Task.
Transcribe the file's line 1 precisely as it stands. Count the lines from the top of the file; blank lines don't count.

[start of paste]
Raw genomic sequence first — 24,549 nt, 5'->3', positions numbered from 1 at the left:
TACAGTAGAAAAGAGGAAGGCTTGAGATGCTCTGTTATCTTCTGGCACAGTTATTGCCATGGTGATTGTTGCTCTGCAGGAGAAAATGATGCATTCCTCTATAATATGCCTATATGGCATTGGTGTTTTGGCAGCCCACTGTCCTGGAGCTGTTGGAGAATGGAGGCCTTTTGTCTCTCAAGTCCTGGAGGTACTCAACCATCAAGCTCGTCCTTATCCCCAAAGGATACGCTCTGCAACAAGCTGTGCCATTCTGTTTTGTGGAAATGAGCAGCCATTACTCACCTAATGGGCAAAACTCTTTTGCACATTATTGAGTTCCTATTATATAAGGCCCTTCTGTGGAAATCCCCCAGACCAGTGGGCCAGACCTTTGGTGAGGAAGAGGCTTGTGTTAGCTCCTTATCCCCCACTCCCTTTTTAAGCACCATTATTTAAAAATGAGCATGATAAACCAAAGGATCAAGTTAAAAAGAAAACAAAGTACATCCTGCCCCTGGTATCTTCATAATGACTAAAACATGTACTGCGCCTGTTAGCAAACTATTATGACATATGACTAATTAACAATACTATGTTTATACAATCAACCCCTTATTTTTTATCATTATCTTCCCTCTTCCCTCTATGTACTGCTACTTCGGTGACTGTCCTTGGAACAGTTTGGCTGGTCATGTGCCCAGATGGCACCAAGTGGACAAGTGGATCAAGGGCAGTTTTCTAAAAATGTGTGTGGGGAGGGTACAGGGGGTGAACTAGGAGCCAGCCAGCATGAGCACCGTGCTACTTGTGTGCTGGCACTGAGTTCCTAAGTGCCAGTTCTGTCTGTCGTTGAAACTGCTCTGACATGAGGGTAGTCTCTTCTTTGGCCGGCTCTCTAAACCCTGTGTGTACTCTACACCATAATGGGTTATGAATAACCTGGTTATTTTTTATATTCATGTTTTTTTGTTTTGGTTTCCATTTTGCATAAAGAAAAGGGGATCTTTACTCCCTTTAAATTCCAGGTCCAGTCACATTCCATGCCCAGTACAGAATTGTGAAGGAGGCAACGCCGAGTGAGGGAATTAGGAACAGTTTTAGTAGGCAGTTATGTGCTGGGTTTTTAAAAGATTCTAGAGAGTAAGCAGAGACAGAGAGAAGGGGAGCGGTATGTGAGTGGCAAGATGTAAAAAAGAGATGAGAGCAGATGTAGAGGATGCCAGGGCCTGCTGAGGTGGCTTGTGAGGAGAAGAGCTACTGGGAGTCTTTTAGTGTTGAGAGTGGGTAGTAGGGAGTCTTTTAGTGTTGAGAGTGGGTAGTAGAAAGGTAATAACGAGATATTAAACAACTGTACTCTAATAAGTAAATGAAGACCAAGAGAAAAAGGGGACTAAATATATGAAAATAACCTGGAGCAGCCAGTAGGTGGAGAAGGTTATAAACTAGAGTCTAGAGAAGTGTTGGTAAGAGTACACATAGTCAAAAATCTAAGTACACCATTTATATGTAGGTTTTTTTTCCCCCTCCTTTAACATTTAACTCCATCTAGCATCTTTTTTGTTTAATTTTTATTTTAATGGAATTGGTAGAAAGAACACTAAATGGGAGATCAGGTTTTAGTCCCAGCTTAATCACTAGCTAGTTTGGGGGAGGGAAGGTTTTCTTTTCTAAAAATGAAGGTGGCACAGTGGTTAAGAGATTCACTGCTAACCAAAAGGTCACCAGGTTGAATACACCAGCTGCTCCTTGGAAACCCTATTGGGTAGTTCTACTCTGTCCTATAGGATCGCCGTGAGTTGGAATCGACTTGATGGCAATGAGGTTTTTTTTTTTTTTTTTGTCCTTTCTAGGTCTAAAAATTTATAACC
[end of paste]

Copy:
Raw genomic sequence first — 24,549 nt, 5'->3', positions numbered from 1 at the left: